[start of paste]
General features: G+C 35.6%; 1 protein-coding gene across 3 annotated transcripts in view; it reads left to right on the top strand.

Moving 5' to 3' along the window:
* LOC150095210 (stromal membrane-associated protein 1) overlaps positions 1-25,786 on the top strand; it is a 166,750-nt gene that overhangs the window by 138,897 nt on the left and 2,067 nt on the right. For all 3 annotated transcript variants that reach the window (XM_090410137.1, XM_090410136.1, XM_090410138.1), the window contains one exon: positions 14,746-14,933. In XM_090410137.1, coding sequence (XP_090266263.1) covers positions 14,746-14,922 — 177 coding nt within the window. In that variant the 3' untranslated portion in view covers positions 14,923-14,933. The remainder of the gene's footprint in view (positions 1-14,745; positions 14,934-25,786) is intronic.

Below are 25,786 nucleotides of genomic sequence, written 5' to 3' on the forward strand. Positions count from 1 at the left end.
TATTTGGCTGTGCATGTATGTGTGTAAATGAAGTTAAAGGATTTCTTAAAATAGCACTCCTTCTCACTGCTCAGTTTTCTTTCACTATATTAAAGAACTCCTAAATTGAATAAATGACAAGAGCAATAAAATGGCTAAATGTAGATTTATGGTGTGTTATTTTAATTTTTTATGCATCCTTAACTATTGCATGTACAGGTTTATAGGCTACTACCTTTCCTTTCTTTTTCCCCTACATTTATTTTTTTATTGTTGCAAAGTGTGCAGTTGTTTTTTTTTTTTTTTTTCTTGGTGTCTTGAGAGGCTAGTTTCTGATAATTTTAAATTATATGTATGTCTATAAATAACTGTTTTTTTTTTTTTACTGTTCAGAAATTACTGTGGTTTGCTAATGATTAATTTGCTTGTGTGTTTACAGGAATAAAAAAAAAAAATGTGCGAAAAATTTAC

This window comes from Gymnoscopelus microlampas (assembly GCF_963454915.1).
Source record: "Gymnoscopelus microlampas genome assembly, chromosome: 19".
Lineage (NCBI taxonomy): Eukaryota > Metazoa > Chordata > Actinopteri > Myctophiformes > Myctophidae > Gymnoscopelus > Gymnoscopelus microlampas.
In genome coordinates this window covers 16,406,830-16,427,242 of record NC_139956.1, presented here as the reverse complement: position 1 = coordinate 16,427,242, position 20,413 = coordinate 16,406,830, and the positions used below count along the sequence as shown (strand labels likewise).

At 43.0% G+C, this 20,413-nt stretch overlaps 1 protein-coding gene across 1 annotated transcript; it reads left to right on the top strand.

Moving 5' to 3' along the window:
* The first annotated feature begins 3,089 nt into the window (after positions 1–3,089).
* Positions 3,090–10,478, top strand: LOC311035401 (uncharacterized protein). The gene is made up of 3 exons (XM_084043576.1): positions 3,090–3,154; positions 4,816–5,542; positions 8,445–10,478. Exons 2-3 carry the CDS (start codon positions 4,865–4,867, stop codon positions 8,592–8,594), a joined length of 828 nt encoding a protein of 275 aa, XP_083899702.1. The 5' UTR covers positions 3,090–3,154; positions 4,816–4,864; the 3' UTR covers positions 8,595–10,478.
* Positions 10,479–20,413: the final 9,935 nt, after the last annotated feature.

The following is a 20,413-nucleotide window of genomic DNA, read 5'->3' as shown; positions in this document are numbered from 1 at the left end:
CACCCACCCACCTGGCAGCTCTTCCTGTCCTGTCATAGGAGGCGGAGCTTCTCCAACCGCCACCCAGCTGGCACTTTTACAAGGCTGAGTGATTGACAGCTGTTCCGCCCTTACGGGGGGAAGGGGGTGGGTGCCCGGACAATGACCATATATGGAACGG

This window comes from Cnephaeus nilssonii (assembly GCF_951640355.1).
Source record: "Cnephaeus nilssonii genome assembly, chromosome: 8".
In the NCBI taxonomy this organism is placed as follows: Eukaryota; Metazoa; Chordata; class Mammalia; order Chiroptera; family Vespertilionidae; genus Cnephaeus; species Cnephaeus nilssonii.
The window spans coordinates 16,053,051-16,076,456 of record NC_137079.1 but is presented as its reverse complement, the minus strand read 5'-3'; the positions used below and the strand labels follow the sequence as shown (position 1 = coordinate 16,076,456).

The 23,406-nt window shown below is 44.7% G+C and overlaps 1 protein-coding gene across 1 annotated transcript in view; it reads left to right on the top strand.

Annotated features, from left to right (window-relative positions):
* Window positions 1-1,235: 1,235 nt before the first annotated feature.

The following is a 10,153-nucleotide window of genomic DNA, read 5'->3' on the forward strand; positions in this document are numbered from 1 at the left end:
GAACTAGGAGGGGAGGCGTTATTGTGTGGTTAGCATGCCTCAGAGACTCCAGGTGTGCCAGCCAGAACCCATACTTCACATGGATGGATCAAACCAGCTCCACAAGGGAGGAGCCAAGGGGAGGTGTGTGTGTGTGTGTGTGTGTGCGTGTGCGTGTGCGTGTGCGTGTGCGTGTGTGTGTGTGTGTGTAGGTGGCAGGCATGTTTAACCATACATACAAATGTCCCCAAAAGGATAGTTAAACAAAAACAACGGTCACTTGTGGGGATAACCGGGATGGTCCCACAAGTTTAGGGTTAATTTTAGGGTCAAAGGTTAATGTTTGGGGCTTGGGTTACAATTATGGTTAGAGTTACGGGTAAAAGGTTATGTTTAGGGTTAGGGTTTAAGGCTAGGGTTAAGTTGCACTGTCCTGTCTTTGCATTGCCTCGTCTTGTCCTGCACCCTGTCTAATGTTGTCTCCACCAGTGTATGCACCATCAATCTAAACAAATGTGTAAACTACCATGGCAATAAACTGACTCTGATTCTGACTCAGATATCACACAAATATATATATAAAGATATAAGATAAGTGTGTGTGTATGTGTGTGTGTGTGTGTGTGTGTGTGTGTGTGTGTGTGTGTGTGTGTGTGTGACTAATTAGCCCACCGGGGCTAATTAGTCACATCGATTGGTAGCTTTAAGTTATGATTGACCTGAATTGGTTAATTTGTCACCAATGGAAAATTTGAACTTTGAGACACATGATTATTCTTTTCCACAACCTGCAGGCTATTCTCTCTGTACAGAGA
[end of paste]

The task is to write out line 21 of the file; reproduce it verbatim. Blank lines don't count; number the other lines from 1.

The 23,406-nt window shown below is 44.7% G+C and overlaps 1 protein-coding gene across 1 annotated transcript in view; it reads left to right on the top strand.